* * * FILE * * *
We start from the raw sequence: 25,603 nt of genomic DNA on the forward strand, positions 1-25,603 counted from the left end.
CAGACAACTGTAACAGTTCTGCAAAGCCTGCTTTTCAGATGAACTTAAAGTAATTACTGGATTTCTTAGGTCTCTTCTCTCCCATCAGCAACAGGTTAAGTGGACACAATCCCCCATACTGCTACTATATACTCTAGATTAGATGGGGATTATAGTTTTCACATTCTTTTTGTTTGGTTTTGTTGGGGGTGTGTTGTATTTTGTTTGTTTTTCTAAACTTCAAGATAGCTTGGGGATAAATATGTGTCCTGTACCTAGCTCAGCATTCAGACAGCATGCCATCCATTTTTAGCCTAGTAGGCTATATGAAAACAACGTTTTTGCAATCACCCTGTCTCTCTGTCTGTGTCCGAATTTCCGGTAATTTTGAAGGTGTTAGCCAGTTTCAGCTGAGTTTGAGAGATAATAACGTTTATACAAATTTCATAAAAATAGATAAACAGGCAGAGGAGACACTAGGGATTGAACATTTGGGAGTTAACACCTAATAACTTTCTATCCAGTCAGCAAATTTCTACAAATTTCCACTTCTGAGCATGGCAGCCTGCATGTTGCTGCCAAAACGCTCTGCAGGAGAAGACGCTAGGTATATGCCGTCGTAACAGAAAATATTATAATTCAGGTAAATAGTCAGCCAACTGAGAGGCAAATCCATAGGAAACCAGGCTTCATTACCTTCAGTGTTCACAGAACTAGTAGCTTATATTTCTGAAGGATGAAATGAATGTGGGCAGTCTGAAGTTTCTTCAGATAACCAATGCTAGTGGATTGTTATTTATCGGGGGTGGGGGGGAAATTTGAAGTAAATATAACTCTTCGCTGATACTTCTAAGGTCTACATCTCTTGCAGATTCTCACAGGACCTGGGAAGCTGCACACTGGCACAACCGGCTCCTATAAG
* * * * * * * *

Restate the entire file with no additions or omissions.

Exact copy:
We start from the raw sequence: 25,603 nt of genomic DNA on the forward strand, positions 1-25,603 counted from the left end.
CAGACAACTGTAACAGTTCTGCAAAGCCTGCTTTTCAGATGAACTTAAAGTAATTACTGGATTTCTTAGGTCTCTTCTCTCCCATCAGCAACAGGTTAAGTGGACACAATCCCCCATACTGCTACTATATACTCTAGATTAGATGGGGATTATAGTTTTCACATTCTTTTTGTTTGGTTTTGTTGGGGGTGTGTTGTATTTTGTTTGTTTTTCTAAACTTCAAGATAGCTTGGGGATAAATATGTGTCCTGTACCTAGCTCAGCATTCAGACAGCATGCCATCCATTTTTAGCCTAGTAGGCTATATGAAAACAACGTTTTTGCAATCACCCTGTCTCTCTGTCTGTGTCCGAATTTCCGGTAATTTTGAAGGTGTTAGCCAGTTTCAGCTGAGTTTGAGAGATAATAACGTTTATACAAATTTCATAAAAATAGATAAACAGGCAGAGGAGACACTAGGGATTGAACATTTGGGAGTTAACACCTAATAACTTTCTATCCAGTCAGCAAATTTCTACAAATTTCCACTTCTGAGCATGGCAGCCTGCATGTTGCTGCCAAAACGCTCTGCAGGAGAAGACGCTAGGTATATGCCGTCGTAACAGAAAATATTATAATTCAGGTAAATAGTCAGCCAACTGAGAGGCAAATCCATAGGAAACCAGGCTTCATTACCTTCAGTGTTCACAGAACTAGTAGCTTATATTTCTGAAGGATGAAATGAATGTGGGCAGTCTGAAGTTTCTTCAGATAACCAATGCTAGTGGATTGTTATTTATCGGGGGTGGGGGGGAAATTTGAAGTAAATATAACTCTTCGCTGATACTTCTAAGGTCTACATCTCTTGCAGATTCTCACAGGACCTGGGAAGCTGCACACTGGCACAACCGGCTCCTATAAG